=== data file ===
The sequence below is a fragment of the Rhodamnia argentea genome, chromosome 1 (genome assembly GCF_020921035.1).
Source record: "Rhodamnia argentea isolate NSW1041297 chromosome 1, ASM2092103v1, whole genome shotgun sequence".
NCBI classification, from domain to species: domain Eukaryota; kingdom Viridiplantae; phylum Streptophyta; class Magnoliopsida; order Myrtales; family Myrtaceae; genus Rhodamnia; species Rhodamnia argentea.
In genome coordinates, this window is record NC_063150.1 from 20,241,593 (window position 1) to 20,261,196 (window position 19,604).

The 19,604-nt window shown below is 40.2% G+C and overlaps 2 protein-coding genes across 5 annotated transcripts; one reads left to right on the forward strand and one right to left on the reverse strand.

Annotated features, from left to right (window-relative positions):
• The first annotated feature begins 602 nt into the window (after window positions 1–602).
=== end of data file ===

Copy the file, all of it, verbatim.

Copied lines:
The sequence below is a fragment of the Rhodamnia argentea genome, chromosome 1 (genome assembly GCF_020921035.1).
Source record: "Rhodamnia argentea isolate NSW1041297 chromosome 1, ASM2092103v1, whole genome shotgun sequence".
NCBI classification, from domain to species: domain Eukaryota; kingdom Viridiplantae; phylum Streptophyta; class Magnoliopsida; order Myrtales; family Myrtaceae; genus Rhodamnia; species Rhodamnia argentea.
In genome coordinates, this window is record NC_063150.1 from 20,241,593 (window position 1) to 20,261,196 (window position 19,604).

The 19,604-nt window shown below is 40.2% G+C and overlaps 2 protein-coding genes across 5 annotated transcripts; one reads left to right on the forward strand and one right to left on the reverse strand.

Annotated features, from left to right (window-relative positions):
• The first annotated feature begins 602 nt into the window (after window positions 1–602).